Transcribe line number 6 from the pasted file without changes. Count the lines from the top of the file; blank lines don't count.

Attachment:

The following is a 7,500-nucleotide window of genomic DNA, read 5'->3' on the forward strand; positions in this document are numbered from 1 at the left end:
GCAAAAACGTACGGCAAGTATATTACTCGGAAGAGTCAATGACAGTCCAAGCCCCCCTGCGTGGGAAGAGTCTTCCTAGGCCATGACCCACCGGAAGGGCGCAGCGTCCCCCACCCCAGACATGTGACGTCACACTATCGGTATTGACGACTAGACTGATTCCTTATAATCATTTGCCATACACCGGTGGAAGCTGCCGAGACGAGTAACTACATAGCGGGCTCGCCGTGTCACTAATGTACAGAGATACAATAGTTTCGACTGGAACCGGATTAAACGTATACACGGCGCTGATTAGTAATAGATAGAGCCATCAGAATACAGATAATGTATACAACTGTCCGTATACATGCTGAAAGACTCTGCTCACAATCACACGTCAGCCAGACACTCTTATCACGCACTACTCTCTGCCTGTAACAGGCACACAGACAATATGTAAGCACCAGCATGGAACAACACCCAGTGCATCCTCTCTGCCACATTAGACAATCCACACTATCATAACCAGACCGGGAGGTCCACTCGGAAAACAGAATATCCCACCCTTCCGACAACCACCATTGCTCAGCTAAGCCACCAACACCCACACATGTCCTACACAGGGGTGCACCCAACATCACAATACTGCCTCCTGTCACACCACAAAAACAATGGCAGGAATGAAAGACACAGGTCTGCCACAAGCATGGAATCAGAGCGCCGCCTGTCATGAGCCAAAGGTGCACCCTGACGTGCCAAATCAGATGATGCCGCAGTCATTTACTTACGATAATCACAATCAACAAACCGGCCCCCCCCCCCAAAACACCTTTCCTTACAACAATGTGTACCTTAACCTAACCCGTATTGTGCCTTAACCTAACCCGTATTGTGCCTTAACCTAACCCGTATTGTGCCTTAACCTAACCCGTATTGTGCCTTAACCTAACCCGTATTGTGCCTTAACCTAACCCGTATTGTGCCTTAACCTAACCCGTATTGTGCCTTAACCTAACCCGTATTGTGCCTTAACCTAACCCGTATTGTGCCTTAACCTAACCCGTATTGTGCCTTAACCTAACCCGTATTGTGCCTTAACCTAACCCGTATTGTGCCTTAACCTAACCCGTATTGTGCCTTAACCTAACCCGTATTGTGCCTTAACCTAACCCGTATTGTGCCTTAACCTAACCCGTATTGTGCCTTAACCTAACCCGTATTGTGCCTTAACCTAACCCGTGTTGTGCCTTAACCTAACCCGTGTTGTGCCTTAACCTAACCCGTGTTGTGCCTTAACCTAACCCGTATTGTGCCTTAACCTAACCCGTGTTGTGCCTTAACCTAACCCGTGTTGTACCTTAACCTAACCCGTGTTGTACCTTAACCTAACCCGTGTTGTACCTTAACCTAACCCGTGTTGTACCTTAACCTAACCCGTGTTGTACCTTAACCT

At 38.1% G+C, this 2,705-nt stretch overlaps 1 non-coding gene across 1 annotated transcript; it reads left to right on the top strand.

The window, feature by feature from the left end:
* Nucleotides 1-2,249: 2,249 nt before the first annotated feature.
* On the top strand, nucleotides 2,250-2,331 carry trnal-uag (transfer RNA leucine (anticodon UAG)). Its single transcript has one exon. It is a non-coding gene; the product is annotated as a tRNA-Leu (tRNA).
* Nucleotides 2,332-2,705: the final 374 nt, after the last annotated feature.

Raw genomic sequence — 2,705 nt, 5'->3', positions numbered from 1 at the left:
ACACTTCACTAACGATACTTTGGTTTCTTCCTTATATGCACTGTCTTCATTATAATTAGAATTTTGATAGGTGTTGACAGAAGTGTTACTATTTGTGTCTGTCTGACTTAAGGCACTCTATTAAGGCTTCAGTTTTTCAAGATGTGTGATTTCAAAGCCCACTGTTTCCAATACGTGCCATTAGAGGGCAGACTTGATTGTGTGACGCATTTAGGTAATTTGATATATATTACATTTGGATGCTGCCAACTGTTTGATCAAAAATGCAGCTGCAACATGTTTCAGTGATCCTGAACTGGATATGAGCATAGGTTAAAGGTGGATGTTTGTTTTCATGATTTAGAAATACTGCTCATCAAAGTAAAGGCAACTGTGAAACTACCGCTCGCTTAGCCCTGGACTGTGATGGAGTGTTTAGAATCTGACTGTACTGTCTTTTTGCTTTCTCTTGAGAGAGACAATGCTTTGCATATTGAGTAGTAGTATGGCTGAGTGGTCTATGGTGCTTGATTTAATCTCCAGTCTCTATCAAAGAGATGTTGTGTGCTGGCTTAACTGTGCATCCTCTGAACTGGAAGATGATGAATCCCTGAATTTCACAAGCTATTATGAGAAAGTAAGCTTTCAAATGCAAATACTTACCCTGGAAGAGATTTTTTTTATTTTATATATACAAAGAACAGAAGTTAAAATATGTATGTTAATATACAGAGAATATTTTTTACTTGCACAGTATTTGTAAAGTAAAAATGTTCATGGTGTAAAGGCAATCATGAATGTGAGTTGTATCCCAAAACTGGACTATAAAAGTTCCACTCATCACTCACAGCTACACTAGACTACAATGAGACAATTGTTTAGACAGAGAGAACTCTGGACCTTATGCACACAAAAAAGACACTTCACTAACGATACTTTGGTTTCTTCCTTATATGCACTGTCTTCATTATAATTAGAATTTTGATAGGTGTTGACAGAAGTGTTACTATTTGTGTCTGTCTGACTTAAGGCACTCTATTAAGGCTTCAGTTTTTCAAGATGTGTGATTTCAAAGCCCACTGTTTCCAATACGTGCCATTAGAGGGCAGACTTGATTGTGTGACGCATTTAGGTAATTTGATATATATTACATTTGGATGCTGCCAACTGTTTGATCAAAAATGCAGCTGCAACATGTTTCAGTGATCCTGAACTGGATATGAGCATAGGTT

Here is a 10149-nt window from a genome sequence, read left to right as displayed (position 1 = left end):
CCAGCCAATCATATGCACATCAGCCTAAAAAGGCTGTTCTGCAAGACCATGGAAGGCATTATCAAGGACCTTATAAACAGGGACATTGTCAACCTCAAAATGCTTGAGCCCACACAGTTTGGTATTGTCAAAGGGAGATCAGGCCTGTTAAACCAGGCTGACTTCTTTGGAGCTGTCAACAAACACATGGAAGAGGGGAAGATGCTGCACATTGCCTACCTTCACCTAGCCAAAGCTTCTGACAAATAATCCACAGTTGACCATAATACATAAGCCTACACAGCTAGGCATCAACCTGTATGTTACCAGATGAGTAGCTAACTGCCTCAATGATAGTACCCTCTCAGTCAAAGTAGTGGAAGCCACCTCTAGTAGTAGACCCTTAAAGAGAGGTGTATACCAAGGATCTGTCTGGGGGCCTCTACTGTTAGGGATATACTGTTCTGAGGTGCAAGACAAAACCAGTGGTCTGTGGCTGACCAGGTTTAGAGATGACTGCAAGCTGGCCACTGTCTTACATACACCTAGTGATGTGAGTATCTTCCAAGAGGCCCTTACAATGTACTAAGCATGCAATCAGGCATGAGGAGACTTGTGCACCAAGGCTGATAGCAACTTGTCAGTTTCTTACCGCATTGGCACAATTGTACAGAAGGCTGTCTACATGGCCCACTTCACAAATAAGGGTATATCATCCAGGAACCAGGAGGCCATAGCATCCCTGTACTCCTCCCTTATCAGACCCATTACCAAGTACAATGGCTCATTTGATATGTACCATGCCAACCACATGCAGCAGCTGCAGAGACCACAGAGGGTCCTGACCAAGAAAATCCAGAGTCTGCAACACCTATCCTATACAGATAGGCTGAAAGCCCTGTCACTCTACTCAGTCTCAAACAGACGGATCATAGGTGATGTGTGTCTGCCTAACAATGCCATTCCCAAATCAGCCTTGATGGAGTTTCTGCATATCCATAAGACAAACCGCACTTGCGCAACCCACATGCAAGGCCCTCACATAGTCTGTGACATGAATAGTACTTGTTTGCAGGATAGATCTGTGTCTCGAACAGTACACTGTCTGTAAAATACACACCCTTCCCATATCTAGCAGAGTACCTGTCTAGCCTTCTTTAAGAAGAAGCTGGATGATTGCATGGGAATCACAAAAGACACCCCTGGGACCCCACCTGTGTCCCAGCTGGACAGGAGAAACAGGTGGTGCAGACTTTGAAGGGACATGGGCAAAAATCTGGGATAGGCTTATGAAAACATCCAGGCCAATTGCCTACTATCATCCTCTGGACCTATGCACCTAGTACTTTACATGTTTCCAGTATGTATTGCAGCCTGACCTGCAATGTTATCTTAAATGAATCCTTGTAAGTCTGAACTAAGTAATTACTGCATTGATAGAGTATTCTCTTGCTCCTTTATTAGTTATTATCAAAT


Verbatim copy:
* On the top strand, nucleotides 2,250-2,331 carry trnal-uag (transfer RNA leucine (anticodon UAG)). Its single transcript has one exon. It is a non-coding gene; the product is annotated as a tRNA-Leu (tRNA).